The words of an old book title pop into my head: “Bless This Mess, and Other Prayers” by Jo Carr and Imogene Sorley. I’m sure it was written with my home in mind. Not every room is this messy, but in its various crannies there is always something either leftover from a previous activity or waiting for attention.

Messes like this used to frustrate me, whether they were mine or someone else’s. I remember telling my children, “When you’ve finished playing with that, put it away before you take out something else.” They didn’t often do it, and now I don’t take my own advice.

Oh, at the end of the day I’ll gather up the piles and redistribute them elsewhere. In the morning before they accumulate again, I’ll sit cradling God’s word and whispering my thankfulness for the joy that everyday messes represent. For friends, family and beloved pets, activities and the health to pursue them, for books and the time to read and write. For my life, even when it, too, feels messy.

Life is full of rules and regimentation. Home is where I live in between the structure of other pursuits. Home is where I meet the many facets of who I am, face to face, where I unwrap the kernel of me from its façade and let it out to breathe.

Bless this mess, Lord.

What are you especially grateful for today?

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Thankful for the Ordinary Everyday

Today is our Canadian Thanksgiving. It’s strange to me that we set aside one specific day of the year to show thankfulness for the things that bless us every moment of every day… the holy moments that enrich our lives. As Ann Voskamp says in her post today, “The everyday is the most important day of the year…. The way we live our everydays is the way we live our lives.”

And, to steal the title of one of my husband’s sermons, how we live our lives should reflect a perpetual Attitude of Gratitude.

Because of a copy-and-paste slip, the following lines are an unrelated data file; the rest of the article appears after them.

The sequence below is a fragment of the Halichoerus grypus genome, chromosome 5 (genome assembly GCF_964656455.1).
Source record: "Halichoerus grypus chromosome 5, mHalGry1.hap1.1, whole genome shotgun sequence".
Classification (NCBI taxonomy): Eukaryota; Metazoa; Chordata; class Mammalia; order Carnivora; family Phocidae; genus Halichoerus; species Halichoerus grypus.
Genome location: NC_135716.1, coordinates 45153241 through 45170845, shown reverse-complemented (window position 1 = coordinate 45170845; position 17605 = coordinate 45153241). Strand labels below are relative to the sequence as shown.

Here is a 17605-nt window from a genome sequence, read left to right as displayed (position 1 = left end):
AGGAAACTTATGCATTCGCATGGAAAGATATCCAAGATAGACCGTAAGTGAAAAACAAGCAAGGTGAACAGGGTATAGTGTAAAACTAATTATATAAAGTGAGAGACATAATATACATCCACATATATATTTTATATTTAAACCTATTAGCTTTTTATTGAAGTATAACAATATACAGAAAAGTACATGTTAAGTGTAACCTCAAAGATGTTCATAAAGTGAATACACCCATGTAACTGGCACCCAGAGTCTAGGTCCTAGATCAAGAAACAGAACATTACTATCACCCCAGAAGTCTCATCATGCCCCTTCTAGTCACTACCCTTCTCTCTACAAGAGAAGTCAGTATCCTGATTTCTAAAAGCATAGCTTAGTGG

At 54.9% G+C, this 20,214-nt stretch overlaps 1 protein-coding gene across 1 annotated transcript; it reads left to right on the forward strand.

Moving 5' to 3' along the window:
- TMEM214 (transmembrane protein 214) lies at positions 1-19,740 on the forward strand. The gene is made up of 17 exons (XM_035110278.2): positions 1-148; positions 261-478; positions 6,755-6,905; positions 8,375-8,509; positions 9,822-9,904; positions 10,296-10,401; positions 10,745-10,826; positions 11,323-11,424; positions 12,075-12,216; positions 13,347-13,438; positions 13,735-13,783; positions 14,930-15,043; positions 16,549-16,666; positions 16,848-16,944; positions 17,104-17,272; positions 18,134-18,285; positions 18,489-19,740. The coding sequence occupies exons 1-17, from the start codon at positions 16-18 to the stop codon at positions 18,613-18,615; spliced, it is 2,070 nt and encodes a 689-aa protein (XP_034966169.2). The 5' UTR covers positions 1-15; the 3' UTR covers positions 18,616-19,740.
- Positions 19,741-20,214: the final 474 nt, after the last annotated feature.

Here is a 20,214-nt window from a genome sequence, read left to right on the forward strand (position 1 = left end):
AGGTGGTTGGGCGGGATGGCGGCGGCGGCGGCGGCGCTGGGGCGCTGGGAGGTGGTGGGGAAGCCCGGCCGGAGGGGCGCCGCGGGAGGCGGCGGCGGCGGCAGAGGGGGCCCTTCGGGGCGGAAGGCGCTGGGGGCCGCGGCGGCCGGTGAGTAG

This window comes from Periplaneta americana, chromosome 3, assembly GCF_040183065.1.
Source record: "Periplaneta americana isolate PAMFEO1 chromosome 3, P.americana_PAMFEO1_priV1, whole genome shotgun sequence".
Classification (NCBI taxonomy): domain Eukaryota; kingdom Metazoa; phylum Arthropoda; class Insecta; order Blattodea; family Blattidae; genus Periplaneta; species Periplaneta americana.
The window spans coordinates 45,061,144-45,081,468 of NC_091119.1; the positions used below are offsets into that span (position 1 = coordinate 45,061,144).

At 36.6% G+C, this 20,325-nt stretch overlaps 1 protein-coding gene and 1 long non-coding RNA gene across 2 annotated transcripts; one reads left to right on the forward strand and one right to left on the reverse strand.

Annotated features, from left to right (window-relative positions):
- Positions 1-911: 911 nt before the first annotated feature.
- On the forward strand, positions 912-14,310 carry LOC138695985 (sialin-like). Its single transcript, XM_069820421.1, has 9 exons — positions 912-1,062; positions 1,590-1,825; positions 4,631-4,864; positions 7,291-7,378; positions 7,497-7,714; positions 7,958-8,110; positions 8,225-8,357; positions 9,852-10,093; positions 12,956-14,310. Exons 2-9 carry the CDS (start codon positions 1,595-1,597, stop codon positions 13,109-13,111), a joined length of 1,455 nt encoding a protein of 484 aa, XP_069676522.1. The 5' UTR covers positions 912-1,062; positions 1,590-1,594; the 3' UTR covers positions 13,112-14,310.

I wish you many blessings on this Thanksgiving Day, and leave you with one question:

How do you express thanksgiving in the ordinary everydayness of your life?

Give thanks to the LORD, call on his name; make known among the nations what he has done.
[Psalm 105:1 – NIV]

Let’s See… Thanksgiving, Christmas or Both?

Happy Thanksgiving Day to all my American friends!

Thanksgiving is the perfect time to stop and consider the many blessings we enjoy. No matter our economic status, our health or family situation, I suspect most of us in Canada found at least one good thing on October 11th for which we were thankful. But I must say I envy my American friends for the timing of their Thanksgiving Day.

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Oh, I know the origins of the event… appreciation for a bountiful harvest, arrival of the English at the Virginia colony, celebration by the pilgrims at the Plymouth Plantation.

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The current American celebration, however, give or take a few days, also coincides with the arrival of Advent, when we begin looking ahead to Christmas and the celebration of the most wondrous occurrence of all time. The two aren’t really linked at all, and yet frequently Christmas decorations come out for this day and it becomes the official beginning of the Christmas season.

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I’m a little like my new granddaughter-in-law who, before mid-November proclaimed, “It’s official; I’m obsessed with Christmas,” and put up her tree. I find Christmas slips away faster every year so I want to start celebrating it earlier and earlier!

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May I be allowed to celebrate both Thanksgivings and thus move right on into Christmas things now, too? Pleeease?